It happened today - July 18, 2016

Expulsions of Jews in Europe from 1100 to 1600. (Wikipedia) On this date in history, July 18, Edward I kicked the Jews out of England back in 1290. I wish it were more surprising than it is.

England really was then, as it long had been and long remained, a land of liberty under law. Its citizens were more free, and free because of sound legal procedures, than virtually anywhere else. But anti-Semitism really was then, as it long had been and long remained, a peculiarly virulent form of hatred and could infect even a healthy body politic. Simon de Montfort, a genuine hero for his role in helping establish Parliament as an effective check on royal authority, also used anti-Semitism as a political tool. That he did so out of conviction not expedience doesn’t make it better.

There weren’t many Jews in England. But those that were, were subjected to popular hatred and legal disabilities that compounded the problem by making them targets of resentment for, among other things, being money-lenders because most legal professions were closed to them. Magna Carta even has special provisions about people who die owing Jews money because under English law Jews had such restricted rights that they could not own land. So if you pledged land in return for a loan and then died, your land went whooshing right past the Jewish lender into… you guessed it… the stained yellow claws of bad King John.

Jews were also forbidden by law to own many of the weapons that everyone else was not merely permitted but in some cases required to own. Which exposed them to periodic massacres including the entire Jewish community of York in 1190. And a century later they got the royal boot en masse.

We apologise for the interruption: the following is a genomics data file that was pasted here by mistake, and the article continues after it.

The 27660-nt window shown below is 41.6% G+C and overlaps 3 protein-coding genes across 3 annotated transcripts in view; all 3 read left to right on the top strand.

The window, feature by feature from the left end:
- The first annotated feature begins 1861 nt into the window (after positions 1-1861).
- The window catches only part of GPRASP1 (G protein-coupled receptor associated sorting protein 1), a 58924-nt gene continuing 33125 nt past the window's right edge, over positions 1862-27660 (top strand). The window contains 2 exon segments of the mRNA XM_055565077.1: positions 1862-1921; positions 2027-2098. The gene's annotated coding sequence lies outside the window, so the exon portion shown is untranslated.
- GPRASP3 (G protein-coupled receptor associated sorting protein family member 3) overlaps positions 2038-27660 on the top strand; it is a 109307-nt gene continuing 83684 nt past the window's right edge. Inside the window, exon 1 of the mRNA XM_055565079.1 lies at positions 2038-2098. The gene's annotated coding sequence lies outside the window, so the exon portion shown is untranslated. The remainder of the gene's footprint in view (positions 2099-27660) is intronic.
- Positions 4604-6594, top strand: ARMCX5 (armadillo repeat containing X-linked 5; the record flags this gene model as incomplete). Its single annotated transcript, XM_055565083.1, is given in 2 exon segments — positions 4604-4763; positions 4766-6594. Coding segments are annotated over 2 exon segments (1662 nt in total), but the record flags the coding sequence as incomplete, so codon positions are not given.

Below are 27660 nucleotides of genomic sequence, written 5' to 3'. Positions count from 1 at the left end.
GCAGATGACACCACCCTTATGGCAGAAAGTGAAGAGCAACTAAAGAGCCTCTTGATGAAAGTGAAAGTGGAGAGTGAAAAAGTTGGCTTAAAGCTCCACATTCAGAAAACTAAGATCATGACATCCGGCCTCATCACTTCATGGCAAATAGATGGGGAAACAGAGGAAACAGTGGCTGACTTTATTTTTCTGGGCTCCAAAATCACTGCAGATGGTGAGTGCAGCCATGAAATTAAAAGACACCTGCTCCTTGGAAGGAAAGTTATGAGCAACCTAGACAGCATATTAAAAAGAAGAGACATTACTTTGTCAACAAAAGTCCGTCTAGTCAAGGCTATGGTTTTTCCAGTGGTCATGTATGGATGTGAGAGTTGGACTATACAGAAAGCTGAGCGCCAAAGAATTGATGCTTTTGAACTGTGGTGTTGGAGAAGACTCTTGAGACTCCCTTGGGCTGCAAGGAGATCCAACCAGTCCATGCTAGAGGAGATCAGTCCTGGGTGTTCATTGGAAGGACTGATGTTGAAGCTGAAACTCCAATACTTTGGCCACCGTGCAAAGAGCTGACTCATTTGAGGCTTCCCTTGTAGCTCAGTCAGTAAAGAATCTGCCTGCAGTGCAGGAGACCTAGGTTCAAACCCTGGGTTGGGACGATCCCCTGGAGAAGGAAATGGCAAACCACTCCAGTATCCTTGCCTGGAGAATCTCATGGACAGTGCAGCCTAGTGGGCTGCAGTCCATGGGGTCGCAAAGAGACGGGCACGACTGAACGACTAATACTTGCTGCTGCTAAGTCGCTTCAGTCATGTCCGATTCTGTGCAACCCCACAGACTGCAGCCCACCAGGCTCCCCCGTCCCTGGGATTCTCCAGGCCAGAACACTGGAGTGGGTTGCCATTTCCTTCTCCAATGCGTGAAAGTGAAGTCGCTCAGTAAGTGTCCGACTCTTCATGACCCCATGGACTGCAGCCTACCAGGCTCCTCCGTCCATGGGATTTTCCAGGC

The Jews were also expelled from France… repeatedly. And famously from Spain, in the same year that Columbus set sail. And they were essentially excluded from England until under Oliver Cromwell it was decided, in a classic pragmatic English finding, that there was no actual prohibition on their presence, that Edward I had merely exercised the royal prerogative to expel a set of specific individuals now long dead.

It is noteworthy that the Jews were readmitted because a leading Amsterdam Jew named Menasseh Ben Israel, fearing persecution on the continent, applied for permission and received it. Although “polite” anti-Semitism remained a feature of British life into modern times, and seems to be reviving horribly on the left, England and then the United States were havens of safety and tolerance relatively speaking.

It is not coincidence that they are also societies that flourished especially by contrast with those from Spain to Russia, to say nothing of most of the Middle East, that doubled down on anti-Semitism. It is a disease that can affect even a healthy body politic. But the more virulent it becomes, the weaker the host initially, the more debilitating it becomes.

Nothing can excuse Edward’s expulsion on, of all days, Tisha B’Av, which already commemorated many calamities in Jewish history. But fortunately it was much more of an aberration in England than elsewhere.